There are a few things I look for when I’m hiring a new employee
The hiring process is far from simple. It requires a lot of thought, consideration, and instinct.
Finding the type of person that’s the right fit for my company means challenging new applicants to show me exactly how they work both alone and with others. I want to understand how they think and develop their ideas.
I work in a field that requires a lot of creativity and quick thinking, and if a job applicant can’t easily demonstrate that they aren’t going to be a good fit.
Obviously the first thing I’m looking at is their skill set!
They need to have an idea of what’s involved in the position they are applying to, and should be able to bring that knowledge to the table immediately. Learning on the job is important, but our positions require someone who already understands the field they’re working in.
The next step involves some creativity
I like to role play scenarios with applicants to see if they’re good on their feet. Can they think of good solutions to sudden problems? Sometimes creativity gets lost in the business world, and I want my employees to be able to think of the bigger picture. Role playing is underutilized in the application process – I think it demonstrates whether or not an applicant is capable of learning something new, understanding directions, and executing those instructions in dynamic ways.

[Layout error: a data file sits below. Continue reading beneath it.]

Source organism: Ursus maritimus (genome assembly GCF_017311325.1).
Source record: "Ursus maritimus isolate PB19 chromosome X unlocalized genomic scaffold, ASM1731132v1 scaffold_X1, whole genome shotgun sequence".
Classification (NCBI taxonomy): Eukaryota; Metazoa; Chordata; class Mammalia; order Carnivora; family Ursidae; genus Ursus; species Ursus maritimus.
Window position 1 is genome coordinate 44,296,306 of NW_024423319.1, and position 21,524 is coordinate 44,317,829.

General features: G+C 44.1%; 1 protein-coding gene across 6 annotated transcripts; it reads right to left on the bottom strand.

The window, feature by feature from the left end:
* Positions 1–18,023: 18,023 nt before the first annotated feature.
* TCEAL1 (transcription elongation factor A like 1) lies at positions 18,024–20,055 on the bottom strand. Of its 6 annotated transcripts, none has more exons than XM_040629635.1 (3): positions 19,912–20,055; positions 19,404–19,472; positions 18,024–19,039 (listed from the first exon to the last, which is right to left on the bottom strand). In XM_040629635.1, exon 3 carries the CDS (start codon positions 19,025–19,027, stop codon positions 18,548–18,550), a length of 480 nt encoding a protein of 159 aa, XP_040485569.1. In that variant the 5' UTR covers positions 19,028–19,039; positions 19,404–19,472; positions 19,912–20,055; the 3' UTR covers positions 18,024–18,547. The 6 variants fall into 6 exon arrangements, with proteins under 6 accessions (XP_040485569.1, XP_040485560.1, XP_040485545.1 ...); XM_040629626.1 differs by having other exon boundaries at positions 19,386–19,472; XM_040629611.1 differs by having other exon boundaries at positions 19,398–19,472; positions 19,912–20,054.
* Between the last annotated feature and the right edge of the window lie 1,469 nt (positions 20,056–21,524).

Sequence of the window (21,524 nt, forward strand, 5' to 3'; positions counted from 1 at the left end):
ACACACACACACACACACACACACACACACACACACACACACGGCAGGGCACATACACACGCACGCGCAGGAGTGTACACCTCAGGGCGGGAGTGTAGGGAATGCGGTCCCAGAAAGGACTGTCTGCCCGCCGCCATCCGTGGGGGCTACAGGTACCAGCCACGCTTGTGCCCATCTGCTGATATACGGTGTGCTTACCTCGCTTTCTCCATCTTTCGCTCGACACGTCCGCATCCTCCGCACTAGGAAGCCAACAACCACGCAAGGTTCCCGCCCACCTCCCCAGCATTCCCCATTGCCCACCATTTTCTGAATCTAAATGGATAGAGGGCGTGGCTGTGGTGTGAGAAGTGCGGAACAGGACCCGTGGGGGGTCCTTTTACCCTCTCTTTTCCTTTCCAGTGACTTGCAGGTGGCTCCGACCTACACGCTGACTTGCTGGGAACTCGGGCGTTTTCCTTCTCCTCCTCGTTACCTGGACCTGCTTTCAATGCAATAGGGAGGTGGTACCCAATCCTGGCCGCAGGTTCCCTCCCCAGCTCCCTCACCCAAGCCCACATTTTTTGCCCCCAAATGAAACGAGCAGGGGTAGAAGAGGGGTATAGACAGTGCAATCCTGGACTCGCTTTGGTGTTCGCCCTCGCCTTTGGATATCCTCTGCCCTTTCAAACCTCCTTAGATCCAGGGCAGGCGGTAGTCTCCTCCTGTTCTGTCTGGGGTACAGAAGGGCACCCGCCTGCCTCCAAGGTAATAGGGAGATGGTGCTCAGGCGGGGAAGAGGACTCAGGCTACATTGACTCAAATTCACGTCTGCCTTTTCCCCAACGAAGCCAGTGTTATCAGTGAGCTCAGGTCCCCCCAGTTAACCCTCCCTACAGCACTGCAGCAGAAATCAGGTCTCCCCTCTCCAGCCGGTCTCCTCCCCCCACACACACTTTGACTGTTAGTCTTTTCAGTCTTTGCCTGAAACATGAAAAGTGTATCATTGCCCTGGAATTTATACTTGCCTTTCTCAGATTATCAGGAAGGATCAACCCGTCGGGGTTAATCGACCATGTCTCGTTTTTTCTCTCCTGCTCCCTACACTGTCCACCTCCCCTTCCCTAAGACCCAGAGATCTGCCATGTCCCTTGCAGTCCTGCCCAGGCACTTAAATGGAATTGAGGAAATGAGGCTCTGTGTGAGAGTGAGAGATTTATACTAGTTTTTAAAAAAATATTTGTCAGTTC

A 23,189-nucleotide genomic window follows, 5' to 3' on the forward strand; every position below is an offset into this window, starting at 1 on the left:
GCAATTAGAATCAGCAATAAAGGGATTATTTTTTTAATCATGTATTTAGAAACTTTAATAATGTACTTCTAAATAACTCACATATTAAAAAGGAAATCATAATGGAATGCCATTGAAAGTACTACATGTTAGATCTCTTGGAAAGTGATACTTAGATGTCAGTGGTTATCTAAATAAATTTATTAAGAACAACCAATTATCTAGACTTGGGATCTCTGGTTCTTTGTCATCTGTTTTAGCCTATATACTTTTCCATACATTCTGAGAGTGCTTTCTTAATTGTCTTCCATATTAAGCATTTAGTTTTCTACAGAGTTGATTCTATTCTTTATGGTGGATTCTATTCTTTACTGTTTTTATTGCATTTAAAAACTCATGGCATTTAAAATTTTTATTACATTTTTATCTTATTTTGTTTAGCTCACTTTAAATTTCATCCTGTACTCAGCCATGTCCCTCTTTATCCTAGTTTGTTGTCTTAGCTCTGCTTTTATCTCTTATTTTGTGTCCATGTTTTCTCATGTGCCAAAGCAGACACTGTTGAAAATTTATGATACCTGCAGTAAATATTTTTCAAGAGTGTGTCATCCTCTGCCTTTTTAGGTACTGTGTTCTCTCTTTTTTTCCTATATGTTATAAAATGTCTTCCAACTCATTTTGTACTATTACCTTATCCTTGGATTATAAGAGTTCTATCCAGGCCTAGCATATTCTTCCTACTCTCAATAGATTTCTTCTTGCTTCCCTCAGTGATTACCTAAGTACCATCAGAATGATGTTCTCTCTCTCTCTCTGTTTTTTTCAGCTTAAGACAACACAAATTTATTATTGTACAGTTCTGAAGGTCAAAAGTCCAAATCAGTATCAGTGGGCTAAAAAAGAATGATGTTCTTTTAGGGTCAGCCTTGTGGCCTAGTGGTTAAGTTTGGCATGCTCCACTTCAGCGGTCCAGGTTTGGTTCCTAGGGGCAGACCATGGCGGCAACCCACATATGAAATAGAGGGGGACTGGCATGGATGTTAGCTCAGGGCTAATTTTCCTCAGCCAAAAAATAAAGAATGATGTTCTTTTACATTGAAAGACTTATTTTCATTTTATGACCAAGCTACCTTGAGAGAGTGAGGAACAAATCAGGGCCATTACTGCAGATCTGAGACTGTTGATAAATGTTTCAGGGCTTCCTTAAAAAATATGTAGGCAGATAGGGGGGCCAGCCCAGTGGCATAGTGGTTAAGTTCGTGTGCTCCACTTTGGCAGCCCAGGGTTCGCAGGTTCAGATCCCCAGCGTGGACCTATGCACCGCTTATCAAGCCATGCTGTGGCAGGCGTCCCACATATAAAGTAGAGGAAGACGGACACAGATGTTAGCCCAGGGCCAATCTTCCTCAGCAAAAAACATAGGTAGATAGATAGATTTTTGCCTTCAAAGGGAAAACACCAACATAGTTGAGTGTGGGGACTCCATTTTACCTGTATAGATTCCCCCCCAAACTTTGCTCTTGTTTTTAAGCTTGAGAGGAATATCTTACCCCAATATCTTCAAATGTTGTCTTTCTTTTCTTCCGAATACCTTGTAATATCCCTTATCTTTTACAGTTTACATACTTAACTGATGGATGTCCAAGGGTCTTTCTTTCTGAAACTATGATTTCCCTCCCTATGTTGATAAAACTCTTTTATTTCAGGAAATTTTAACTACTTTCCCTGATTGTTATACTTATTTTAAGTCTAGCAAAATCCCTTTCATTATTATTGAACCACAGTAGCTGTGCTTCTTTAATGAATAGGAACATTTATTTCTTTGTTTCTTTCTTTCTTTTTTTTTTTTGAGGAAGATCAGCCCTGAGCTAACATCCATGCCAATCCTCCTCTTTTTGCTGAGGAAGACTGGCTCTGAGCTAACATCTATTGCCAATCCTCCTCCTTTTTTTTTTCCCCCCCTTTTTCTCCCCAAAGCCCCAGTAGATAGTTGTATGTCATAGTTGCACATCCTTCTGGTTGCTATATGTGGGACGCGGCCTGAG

Empathy and Awareness
I also believe it’s essential that the people who work for me have empathy and an awareness of those around them. If you are unable to put yourself in someone else’s shoes and see from their perspective then you aren’t a good fit for my businesses. Our business is a community, and being extremely self-focused is bad for that dynamic.
Additionally, having empathy means you’re more in-tune to what people want. Working with new inventions and entrepreneurs constantly, we need employees with good buying instincts. They need to understand what type of person might be interested in certain product.
Finally, you’ve got to be a self-starter. We devote a lot of time to training our employees so they feel prepared in the office, but if you’re too reliant on constant confirmation it can become a problem. Need to make a quick decision but the person above you is unavailable? You have to be able to tackle the job without a script.
“Experience tells you what to do; confidence allows you to do it.” – Stan Smith